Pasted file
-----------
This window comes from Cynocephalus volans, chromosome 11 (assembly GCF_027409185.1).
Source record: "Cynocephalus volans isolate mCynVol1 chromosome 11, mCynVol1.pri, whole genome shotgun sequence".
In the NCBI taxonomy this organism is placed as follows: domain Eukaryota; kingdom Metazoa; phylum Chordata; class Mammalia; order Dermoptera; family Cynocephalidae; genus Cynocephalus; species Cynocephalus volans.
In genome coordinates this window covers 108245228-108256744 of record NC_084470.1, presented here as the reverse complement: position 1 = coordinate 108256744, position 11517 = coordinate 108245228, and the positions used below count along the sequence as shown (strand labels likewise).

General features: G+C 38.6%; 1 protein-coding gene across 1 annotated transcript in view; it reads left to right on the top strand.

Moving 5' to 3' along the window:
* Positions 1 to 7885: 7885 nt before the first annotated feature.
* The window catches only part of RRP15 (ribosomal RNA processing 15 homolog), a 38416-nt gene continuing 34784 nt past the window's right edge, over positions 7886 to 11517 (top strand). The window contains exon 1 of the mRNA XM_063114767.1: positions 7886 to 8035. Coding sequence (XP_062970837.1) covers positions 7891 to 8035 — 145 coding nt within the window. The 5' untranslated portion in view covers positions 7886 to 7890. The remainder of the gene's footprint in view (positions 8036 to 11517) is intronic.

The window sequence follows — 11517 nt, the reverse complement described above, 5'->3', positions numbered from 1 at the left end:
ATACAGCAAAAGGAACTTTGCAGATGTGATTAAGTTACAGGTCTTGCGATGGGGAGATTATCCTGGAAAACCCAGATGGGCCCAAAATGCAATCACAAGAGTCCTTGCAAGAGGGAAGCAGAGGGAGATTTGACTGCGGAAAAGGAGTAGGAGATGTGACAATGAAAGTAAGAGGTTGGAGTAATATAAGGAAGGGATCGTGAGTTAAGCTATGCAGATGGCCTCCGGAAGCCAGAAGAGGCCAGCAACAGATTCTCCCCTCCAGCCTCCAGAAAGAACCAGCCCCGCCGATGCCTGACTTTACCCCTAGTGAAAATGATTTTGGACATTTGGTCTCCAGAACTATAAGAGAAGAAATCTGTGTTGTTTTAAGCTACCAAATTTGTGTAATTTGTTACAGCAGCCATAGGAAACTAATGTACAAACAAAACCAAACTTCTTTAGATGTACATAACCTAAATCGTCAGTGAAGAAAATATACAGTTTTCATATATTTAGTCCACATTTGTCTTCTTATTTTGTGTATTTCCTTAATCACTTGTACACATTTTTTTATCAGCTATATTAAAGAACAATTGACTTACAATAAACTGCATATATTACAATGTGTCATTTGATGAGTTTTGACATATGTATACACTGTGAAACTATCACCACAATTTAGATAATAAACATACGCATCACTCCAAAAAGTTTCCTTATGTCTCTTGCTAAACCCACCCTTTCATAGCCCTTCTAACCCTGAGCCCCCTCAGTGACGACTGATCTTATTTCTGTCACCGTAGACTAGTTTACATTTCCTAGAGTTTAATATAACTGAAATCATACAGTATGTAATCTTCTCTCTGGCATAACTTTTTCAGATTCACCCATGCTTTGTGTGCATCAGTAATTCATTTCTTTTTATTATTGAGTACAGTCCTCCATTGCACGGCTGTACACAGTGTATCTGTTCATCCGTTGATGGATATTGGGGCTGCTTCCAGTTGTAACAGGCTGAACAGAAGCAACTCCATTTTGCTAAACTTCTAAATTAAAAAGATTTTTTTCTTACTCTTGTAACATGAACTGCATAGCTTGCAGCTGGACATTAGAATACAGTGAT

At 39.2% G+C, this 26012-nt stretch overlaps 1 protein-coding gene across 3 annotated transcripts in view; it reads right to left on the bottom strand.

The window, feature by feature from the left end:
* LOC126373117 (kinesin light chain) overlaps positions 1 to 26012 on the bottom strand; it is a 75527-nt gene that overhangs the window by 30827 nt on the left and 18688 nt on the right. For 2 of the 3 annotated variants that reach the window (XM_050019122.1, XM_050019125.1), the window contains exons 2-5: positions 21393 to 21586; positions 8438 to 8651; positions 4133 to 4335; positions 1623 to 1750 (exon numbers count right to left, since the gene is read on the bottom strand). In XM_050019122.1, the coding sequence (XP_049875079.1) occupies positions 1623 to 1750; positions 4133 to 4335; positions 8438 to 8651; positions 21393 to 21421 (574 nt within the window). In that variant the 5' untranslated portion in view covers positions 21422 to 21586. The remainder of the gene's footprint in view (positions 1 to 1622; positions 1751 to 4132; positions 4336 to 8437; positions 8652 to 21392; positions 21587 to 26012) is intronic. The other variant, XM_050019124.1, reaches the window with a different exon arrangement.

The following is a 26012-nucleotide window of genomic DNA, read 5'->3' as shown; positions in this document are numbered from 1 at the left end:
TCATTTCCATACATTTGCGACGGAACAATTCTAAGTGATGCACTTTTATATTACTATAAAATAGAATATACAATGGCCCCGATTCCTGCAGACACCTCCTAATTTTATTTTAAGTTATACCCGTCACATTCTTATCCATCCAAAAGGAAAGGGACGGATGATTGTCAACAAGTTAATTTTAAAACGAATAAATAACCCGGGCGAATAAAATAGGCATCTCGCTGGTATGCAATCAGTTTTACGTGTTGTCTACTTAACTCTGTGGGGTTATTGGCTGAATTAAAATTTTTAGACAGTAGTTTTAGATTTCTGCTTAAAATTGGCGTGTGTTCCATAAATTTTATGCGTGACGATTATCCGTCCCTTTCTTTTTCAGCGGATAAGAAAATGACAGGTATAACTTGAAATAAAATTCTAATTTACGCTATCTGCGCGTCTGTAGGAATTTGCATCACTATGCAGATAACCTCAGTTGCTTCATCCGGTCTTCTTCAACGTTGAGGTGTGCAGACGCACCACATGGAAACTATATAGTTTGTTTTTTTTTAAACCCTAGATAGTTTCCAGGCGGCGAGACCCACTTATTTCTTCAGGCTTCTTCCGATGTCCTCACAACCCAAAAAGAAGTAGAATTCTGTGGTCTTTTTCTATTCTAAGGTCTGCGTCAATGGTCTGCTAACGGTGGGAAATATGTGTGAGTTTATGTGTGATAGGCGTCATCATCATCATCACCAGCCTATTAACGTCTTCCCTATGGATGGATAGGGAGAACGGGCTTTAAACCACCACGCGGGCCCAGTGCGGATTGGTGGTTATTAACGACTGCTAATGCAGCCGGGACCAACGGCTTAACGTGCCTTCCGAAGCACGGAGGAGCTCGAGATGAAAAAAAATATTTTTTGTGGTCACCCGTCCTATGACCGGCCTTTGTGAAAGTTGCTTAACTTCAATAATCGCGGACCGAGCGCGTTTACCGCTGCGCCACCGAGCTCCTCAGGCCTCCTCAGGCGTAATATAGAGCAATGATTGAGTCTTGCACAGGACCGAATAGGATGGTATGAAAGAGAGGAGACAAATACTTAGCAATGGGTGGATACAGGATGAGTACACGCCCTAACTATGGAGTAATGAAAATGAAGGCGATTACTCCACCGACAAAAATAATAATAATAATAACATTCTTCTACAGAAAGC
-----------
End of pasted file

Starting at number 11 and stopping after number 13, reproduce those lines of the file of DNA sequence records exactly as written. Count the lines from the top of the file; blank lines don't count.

At 39.2% G+C, this 26012-nt stretch overlaps 1 protein-coding gene across 3 annotated transcripts in view; it reads right to left on the bottom strand.

The window, feature by feature from the left end:
* LOC126373117 (kinesin light chain) overlaps positions 1 to 26012 on the bottom strand; it is a 75527-nt gene that overhangs the window by 30827 nt on the left and 18688 nt on the right. For 2 of the 3 annotated variants that reach the window (XM_050019122.1, XM_050019125.1), the window contains exons 2-5: positions 21393 to 21586; positions 8438 to 8651; positions 4133 to 4335; positions 1623 to 1750 (exon numbers count right to left, since the gene is read on the bottom strand). In XM_050019122.1, the coding sequence (XP_049875079.1) occupies positions 1623 to 1750; positions 4133 to 4335; positions 8438 to 8651; positions 21393 to 21421 (574 nt within the window). In that variant the 5' untranslated portion in view covers positions 21422 to 21586. The remainder of the gene's footprint in view (positions 1 to 1622; positions 1751 to 4132; positions 4336 to 8437; positions 8652 to 21392; positions 21587 to 26012) is intronic. The other variant, XM_050019124.1, reaches the window with a different exon arrangement.